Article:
The Paradox of Soil Economics

by bojanboric

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The April 2015 edition of “The Economist” magazine front cover featured an image of the dense skyscraper city with a small house in the middle – an obstacle to development. Above the image was a title “Space and the City”.

As the main focus of the text is the question posed on the management of soil and scarcity of urban land. The notion of land is presented as its real estate value in relation to the present and potential growth of the GDP. The author argues that the land scarcity is artificially generated by urban regulations and failed policies. It also points to the artificially devised disparity between the current land use restrictions, urban development regulations on one side and the evolving economic and cultural development trends in cities worldwide. According to this article, the current urban regulations don’t keep up with time and demands of society, technical and cultural developments that have put excessive pressure on some urban environments (Silicon Valey, NY, San Francisco, Mumbai) but have also caused depopulation of other spaces (such as Kentucky). In a way this text is a critique of capitalism while the cure perhaps is seen through more free ecologic or natural capitalism whose forces need to be completely unleashed.

 “Lifting all the barriers to urban growth in America could raise the country GDP by between 6.5% and 13.5%, or by about 1trillion – 2 trillion US dollars. It is difficult to think of many other policies that would yield anything like that.”

Who could argue with such statistically proven prospect for progress today in time of economic instability and lack of financial security on the global scale? I would further pose the question: Which fear is greater, that of immediate poverty, loss of a job and family income, the immediacy of the basic needs to be fulfilled, such as food, shelter, basic access to health care, etc. or that of destruction of the planet? Which of these fears seems more real in most human minds? At least for the time being, the global climate change is potentially a threat but still abstract and not yet an immediate threat for the most living in the centers of economic power.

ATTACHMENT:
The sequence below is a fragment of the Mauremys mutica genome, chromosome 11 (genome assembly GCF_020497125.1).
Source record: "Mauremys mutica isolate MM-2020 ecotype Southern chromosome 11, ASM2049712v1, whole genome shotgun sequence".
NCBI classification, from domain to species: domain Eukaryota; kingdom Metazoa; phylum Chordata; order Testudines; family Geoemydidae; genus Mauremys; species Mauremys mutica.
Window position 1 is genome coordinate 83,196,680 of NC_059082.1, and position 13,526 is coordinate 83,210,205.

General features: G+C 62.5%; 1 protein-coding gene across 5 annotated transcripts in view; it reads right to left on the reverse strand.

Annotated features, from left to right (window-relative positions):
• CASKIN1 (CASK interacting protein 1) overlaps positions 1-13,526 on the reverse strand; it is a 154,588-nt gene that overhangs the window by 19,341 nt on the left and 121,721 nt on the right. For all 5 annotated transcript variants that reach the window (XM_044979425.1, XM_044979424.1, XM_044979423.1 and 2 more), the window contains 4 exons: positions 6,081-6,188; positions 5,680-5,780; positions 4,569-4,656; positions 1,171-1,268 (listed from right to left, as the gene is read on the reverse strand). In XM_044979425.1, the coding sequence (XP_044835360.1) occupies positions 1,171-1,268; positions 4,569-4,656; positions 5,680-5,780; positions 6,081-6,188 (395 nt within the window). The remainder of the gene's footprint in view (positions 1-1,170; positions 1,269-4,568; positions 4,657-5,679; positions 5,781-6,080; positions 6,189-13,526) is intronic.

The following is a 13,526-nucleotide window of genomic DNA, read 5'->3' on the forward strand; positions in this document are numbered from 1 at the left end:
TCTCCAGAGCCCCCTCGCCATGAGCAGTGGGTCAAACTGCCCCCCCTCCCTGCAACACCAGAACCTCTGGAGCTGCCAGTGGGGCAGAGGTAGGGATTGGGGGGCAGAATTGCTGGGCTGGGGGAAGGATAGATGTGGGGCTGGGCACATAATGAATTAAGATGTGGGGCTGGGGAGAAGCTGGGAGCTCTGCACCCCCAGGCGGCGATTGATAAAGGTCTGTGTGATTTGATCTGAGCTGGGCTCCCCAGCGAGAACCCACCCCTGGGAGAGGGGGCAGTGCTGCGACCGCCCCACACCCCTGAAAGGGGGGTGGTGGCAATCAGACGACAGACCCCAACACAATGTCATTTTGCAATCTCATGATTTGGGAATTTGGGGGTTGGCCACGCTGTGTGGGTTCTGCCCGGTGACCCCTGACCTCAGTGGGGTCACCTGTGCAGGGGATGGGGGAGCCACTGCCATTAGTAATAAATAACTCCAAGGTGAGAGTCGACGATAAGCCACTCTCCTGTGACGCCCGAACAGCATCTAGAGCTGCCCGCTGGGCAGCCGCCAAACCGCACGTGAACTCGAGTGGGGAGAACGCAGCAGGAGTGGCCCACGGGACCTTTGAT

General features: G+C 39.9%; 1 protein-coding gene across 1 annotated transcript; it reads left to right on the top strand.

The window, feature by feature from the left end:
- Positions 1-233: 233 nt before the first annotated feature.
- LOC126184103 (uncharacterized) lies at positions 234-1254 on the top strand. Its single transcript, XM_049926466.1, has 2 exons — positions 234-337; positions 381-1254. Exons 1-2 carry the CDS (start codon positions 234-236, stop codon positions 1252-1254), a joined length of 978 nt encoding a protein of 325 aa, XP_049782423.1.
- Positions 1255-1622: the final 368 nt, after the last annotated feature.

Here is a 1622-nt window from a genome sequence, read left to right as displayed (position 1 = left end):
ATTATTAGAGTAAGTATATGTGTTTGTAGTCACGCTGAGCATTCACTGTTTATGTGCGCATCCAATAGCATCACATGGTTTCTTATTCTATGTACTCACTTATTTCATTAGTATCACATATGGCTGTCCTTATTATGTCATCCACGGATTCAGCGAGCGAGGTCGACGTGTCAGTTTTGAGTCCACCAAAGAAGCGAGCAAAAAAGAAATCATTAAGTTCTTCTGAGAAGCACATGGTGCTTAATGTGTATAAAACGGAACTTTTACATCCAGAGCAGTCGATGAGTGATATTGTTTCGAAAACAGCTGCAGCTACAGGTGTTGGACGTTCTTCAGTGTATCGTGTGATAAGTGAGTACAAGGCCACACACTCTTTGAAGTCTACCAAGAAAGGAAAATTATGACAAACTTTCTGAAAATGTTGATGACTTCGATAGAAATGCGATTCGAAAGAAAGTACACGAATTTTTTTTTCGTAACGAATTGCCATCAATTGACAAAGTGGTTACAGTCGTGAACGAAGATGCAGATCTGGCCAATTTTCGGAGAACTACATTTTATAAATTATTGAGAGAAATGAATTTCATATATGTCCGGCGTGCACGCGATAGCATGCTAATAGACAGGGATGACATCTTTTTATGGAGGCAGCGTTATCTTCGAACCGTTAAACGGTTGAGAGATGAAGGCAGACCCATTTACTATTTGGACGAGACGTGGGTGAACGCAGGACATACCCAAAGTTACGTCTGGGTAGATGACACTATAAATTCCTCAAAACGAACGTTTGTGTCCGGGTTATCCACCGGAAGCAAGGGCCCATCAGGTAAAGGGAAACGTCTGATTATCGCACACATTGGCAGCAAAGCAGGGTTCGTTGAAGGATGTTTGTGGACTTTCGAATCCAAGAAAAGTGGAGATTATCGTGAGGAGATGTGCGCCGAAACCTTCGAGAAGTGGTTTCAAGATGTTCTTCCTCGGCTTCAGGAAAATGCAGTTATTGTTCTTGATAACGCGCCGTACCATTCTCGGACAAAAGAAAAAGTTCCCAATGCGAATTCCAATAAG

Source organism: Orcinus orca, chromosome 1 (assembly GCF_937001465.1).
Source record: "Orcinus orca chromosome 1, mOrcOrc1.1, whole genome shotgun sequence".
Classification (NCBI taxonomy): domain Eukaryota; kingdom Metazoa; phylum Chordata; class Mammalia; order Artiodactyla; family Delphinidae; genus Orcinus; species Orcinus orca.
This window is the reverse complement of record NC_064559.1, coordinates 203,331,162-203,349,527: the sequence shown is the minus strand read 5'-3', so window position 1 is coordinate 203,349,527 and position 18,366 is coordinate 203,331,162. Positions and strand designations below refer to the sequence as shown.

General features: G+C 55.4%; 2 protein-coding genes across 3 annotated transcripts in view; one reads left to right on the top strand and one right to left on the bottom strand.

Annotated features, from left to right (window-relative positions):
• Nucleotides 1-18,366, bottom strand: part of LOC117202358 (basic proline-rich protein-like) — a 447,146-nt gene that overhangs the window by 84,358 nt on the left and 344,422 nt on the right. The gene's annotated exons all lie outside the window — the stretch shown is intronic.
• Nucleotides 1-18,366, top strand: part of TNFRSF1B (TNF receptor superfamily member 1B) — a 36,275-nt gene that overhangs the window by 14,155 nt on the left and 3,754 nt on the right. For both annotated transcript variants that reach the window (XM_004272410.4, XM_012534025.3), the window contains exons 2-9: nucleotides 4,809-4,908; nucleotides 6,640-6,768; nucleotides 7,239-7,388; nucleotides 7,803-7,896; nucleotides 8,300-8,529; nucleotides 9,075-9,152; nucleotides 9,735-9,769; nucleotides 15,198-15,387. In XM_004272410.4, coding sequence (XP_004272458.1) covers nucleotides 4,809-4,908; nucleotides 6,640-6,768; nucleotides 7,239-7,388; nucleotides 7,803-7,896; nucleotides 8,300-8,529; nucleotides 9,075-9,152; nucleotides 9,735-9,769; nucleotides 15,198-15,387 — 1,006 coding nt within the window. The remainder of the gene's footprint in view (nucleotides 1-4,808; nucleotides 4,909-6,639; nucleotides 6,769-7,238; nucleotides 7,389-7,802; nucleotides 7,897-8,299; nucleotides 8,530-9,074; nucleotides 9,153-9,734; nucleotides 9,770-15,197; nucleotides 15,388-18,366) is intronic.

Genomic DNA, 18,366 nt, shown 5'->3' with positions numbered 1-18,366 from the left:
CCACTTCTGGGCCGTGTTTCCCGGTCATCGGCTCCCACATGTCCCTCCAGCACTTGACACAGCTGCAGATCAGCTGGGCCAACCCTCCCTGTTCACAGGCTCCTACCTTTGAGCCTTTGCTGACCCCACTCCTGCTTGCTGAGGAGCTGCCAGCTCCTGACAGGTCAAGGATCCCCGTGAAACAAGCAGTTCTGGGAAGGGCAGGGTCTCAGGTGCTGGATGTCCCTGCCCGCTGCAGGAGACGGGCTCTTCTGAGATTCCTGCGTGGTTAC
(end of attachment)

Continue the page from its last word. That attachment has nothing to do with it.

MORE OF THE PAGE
The article also has a kind of social equality agenda combined and wrapped into the ecological imagery presented through images of integrated land, city and nature, all expressed in terms of money. The argument is that the restrictions in land use and building height restrictions create greater gap in opportunities, cost of living and wealth of broadest segments of population. San Francisco could, for example squeeze in twice as many buildings in its space and still remain twice half dense as Manhattan. This would offset the cost of housing and office space that is currently at staggering levels, also in negative terms to the economic growth. Increasing urban density is often one of the main arguments for ecologically minded architects and urban planners.

The most interesting perhaps feature of this article, perhaps is not its content but how the illustrations and images depict land, plants and soil as printed money growing out of the soil. These are also depicted as made of printed currency. The plants with leafs are literally depicted as an ecology of economic progress, the money growing out of the land. Therefore the natural cycle of crops and plants is translated into the double message featuring the economic necessity for capitalist growth coupled with an organic and free growth in nature. Advancement of capitalism is associated (perhaps in subliminal way) with free and unconstrained ecology of growth, development of society, equality in terms of financial opportunities and higher quality of life, as an agenda that integrates better and more efficient land use with greater economic and social justice.

In contrast this article could be placed against the Architectural Ecologies of Care by Peg Row and the featured art work of Agnes Denes, specifically “The Wheat filed – A Confrontation”. There is a chilling similarity and contradictions in use of terminology and agendas set from perhaps opposing views, assuming that the views and the agenda of the Economist magazine mirror what Guattari labeled as the agenda of the Integrated World Capitalism.

Both this article and the artwork by Agnes Dane express a certain kind of obstruction, freeing from human imposed bio-political control. Meant as a critique of the manifestations and effects of the Integrated World Capitalism, the artwork by Agnes Dane was an act of obstruction, stopping of the machine. In this project Dane constructs a top layer of soil, on an artificially built up land in form of the landfill on the island of Manhattan. This relation between artificiality and nature, the human and non-human, both product of culture and cultivation, in a way is in my mind a play of mirroring between the two. The artificial land that was added to the city as a physical construction of the landscape in an attempt to increase a space for an expanding economy and the city is at least for a while a base for another artificially constructed nature – that of crops of wheat (wheat is also an economic product). Both, the landfill and crops are a product of human activity and culture. Each are almost equally fragile and temporary. Later, through an ironic twist of fate, both have disappeared. The wheat field was replaced by the Battery Park City and the World Trade Center twin towers were destroyed in the terrorist attacks on September 11th 2001.